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Facebook, it seems, is still trying to figure out crypto. In that regard, the social media giant is no different than, well, essentially everybody. But due to the colossal reach and dominance of Facebook, every decision and consequent action the company takes also creates tremendous ripple effects.
Back in January, Facebook announced the de facto ban of all crypto-related advertisements. Facebook’s Product Management Director, Rob Leathern, explained that the company wants to deliver ads “without fear of scams or deception” and therefore it would stop serving ads associated with “binary options, ICOs and cryptocurrencies that are not currently operating in good faith.” To be fair, Facebook’s claim was not without merits; anybody who spends a while in the crypto world can notice the aggressive onset of many bad apples.
Yet, an all-encompassing ban on crypto sure appeared like an overreaction.
Now, Facebook decided to loosen its crypto-grip a little, and “allow ads that promote cryptocurrency and related content from pre-approved advertisers”; it’s just a partial lift of the ban, however, as the company will “continue to prohibit ads that promote binary options and initial coin offerings.” In short, ICO advertising is still out, other crypto-related promotions are back in.
If you’re presently considering advertising your crypto products and services on Facebook, please note that the process of running crypto-related ads on the social network is going to be quite encumbering and even arduous at times. You will have to fill out a “Cryptocurrency Products and Services Onboarding Request,” and only thereafter Facebook will determine the eligibility of your crypto ads. Sure, it’s not convenient; but hey, it’s still an open door (or at least a small window).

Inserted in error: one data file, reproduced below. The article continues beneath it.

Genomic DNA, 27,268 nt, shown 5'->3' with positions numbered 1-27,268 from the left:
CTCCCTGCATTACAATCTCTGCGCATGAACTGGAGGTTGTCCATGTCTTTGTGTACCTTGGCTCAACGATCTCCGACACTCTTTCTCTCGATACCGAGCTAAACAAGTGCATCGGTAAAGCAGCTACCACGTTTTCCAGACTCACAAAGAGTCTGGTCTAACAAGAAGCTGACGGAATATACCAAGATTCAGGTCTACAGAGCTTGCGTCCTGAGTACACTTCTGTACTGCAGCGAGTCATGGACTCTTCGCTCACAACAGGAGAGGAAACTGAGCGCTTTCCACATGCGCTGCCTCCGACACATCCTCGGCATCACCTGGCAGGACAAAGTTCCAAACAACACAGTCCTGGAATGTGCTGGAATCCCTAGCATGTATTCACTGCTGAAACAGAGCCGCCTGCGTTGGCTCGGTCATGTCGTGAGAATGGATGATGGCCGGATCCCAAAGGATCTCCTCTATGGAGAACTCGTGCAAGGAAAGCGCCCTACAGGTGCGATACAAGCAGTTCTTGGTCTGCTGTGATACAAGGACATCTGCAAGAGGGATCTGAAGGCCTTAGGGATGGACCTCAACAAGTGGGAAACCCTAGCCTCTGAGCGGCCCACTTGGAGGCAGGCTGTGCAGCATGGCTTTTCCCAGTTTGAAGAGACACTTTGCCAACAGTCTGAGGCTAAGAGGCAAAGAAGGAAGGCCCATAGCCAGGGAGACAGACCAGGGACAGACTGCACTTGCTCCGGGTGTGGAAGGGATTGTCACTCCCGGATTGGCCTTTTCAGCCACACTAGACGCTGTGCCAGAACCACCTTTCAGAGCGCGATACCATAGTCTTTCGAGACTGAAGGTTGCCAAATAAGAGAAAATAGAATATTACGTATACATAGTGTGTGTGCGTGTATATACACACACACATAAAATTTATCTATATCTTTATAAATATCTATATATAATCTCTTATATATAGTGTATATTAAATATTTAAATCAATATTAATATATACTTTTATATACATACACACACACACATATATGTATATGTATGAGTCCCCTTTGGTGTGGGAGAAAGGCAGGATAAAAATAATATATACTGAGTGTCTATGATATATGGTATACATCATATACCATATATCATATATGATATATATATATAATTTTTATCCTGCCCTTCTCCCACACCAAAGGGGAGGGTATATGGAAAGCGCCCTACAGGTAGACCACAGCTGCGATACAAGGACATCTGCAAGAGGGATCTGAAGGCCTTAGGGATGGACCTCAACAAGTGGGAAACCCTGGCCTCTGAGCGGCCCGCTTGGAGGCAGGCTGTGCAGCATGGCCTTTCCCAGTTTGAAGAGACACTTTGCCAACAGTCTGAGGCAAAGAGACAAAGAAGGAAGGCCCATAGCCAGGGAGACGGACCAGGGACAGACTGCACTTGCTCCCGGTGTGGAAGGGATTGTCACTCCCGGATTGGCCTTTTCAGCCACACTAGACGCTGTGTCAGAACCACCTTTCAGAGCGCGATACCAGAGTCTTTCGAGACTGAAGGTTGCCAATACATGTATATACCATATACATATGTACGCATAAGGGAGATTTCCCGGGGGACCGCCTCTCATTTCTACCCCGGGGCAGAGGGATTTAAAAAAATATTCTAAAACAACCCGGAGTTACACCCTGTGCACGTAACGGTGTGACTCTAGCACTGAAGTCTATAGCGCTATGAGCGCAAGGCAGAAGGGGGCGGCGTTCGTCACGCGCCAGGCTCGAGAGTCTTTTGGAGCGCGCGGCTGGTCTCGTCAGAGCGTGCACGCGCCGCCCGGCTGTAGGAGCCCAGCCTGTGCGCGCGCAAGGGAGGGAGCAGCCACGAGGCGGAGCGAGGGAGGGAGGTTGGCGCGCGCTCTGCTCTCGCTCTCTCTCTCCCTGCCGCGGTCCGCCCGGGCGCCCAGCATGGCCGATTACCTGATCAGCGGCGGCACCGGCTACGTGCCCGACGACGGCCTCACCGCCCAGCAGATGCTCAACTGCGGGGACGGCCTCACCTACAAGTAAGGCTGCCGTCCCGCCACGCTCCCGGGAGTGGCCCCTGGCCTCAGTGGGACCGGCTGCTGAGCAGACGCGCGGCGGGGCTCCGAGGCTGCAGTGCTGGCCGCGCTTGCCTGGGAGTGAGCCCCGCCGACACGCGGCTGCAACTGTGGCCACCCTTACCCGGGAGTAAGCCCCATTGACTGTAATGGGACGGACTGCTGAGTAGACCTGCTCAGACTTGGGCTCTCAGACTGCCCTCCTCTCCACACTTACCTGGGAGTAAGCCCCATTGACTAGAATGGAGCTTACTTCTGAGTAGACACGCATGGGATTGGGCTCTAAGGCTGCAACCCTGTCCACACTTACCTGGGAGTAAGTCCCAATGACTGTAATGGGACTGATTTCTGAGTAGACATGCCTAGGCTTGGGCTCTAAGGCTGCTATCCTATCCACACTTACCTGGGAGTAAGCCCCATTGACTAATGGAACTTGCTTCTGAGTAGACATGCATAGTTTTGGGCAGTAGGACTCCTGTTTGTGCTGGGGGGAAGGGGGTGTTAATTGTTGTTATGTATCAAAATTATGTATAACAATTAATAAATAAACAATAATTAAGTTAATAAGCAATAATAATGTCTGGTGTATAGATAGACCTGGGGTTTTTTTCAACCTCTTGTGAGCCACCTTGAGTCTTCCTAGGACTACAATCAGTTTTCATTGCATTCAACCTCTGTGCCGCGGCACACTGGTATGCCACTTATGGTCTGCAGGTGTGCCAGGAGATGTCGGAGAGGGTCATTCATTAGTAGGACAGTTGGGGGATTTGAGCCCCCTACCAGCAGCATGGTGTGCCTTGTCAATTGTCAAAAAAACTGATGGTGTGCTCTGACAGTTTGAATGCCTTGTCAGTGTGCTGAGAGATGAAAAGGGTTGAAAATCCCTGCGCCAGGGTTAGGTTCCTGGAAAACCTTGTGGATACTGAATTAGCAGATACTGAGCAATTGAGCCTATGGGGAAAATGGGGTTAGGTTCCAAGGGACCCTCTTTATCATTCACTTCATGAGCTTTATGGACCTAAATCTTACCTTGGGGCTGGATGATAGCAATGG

So why did Facebook opt to re-allow crypto-related ads? Many speculations have been floated around besides the possibility that Facebook rationally concluded that it just cannot keep on ignoring cryptocurrency. There is one conjecture that is especially fascinating in particular, and actually has at least some real basis in reality – the hypothesis that Facebook intends to storm into the crypto world by itself.
On May 5th, the then-head of Facebook Messenger, David Marcus, published a post in which he affirms that he’s “setting up a small group to explore how to best leverage Blockchain across Facebook, starting from scratch.” Contributing to the mysterious allure of Marcus’s new Blockchain exploration project, the post was Liked by no one other than Facebook’s top honcho, Mark Zuckerberg.
Less than a week later, Cheddar published a story, alleging that “Facebook is exploring the creation of its own cryptocurrency, a virtual token that would allow its billions of users around the world to make electronic payments.” If indeed the story proves to be true, this is nothing less than an earthquake with potential massive shockwaves that would rapidly spread outside of the crypto world.
Considering that Facebook does explore Blockchain – for the purpose of its own native cryptocurrency or something else – it only makes sense that it would soften its general view of crypto, which would be indicated through its current abatement of crypto-related advertising.